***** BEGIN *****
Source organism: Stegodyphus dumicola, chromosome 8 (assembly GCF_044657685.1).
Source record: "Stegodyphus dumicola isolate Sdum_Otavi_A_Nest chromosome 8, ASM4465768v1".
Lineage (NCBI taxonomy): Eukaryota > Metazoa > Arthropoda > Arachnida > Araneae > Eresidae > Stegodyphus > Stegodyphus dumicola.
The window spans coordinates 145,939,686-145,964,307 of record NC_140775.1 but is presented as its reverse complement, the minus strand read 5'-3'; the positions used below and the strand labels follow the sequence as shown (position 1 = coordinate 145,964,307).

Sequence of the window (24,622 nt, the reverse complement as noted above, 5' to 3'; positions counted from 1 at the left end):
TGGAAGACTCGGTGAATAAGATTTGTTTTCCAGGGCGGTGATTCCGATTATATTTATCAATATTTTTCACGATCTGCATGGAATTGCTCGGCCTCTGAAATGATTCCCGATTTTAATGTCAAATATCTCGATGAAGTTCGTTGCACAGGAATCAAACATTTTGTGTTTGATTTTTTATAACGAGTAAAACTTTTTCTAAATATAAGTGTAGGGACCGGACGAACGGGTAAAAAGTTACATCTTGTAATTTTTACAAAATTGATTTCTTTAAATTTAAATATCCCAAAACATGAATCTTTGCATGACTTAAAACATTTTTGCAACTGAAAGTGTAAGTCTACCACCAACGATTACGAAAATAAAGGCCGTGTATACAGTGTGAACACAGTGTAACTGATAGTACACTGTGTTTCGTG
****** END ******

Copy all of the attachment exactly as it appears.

Source organism: Stegodyphus dumicola, chromosome 8 (assembly GCF_044657685.1).
Source record: "Stegodyphus dumicola isolate Sdum_Otavi_A_Nest chromosome 8, ASM4465768v1".
Lineage (NCBI taxonomy): Eukaryota > Metazoa > Arthropoda > Arachnida > Araneae > Eresidae > Stegodyphus > Stegodyphus dumicola.
The window spans coordinates 145,939,686-145,964,307 of record NC_140775.1 but is presented as its reverse complement, the minus strand read 5'-3'; the positions used below and the strand labels follow the sequence as shown (position 1 = coordinate 145,964,307).

Sequence of the window (24,622 nt, the reverse complement as noted above, 5' to 3'; positions counted from 1 at the left end):
TGGAAGACTCGGTGAATAAGATTTGTTTTCCAGGGCGGTGATTCCGATTATATTTATCAATATTTTTCACGATCTGCATGGAATTGCTCGGCCTCTGAAATGATTCCCGATTTTAATGTCAAATATCTCGATGAAGTTCGTTGCACAGGAATCAAACATTTTGTGTTTGATTTTTTATAACGAGTAAAACTTTTTCTAAATATAAGTGTAGGGACCGGACGAACGGGTAAAAAGTTACATCTTGTAATTTTTACAAAATTGATTTCTTTAAATTTAAATATCCCAAAACATGAATCTTTGCATGACTTAAAACATTTTTGCAACTGAAAGTGTAAGTCTACCACCAACGATTACGAAAATAAAGGCCGTGTATACAGTGTGAACACAGTGTAACTGATAGTACACTGTGTTTCGTG